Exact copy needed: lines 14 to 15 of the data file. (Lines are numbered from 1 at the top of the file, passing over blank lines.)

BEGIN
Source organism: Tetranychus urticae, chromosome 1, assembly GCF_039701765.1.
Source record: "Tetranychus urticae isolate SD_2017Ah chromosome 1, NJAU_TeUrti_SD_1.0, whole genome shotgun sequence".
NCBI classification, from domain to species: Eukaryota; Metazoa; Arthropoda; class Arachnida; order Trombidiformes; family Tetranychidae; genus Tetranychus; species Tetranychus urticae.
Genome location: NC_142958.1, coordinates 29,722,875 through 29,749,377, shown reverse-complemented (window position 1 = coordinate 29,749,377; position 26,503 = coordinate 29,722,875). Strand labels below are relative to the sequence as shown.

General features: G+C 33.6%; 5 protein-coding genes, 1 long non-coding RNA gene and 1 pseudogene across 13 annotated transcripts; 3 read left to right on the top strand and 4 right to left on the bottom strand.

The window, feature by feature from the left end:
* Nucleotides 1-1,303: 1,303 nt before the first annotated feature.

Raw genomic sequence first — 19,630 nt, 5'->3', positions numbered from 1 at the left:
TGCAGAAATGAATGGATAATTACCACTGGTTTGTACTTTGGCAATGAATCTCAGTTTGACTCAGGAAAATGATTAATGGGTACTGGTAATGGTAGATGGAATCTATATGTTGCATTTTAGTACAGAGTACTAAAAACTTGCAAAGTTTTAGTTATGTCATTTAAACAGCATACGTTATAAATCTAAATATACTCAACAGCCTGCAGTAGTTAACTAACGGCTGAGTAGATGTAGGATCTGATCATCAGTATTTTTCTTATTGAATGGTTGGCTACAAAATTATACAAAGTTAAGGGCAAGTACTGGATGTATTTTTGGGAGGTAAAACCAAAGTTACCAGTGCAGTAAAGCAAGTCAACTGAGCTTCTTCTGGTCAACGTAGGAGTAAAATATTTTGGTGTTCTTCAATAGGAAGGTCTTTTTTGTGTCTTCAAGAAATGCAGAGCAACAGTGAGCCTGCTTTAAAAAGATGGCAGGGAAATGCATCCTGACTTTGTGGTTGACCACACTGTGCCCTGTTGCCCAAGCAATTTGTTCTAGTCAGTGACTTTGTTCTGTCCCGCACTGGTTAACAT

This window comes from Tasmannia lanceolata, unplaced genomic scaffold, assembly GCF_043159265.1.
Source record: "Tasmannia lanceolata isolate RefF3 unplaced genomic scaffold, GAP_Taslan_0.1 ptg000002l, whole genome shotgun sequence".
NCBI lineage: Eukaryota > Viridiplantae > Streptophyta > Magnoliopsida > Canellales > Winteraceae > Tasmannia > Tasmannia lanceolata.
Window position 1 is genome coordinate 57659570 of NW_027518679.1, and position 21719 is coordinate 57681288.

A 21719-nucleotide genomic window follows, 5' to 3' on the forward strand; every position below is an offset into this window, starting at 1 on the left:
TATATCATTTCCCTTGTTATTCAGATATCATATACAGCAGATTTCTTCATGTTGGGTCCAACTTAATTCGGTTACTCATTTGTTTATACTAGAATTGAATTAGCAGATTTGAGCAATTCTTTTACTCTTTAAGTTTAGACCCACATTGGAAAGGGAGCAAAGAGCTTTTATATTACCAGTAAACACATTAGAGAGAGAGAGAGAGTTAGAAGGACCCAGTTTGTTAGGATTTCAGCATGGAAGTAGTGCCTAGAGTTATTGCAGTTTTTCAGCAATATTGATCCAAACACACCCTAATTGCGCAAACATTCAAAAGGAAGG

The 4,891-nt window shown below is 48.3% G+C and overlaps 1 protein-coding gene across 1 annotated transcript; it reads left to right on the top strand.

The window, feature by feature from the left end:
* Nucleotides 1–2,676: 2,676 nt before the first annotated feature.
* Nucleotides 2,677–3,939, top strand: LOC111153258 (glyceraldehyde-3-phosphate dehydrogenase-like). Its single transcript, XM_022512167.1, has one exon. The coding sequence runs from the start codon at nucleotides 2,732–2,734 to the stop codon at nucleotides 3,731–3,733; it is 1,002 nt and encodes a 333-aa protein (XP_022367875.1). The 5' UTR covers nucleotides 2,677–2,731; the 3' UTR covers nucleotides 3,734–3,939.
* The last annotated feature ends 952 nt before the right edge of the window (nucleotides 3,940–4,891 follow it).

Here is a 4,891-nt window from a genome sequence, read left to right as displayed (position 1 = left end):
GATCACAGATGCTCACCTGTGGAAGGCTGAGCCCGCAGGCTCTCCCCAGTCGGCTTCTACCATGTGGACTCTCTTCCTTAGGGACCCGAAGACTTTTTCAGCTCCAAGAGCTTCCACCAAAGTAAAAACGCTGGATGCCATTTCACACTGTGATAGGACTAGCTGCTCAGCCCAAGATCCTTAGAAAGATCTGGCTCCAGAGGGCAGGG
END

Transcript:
A 21719-nucleotide genomic window follows, 5' to 3' on the forward strand; every position below is an offset into this window, starting at 1 on the left:
TATATCATTTCCCTTGTTATTCAGATATCATATACAGCAGATTTCTTCATGTTGGGTCCAACTTAATTCGGTTACTCATTTGTTTATACTAGAATTGAATTAGCAGATTTGAGCAATTCTTTTACTCTTTAAGTTTAGACCCACATTGGAAAGGGAGCAAAGAGCTTTTATATTACCAGTAAACACATTAGAGAGAGAGAGAGAGTTAGAAGGACCCAGTTTGTTAGGATTTCAGCATGGAAGTAGTGCCTAGAGTTATTGCAGTTTTTCAGCAATATTGATCCAAACACACCCTAATTGCGCAAACATTCAAAAGGAAGG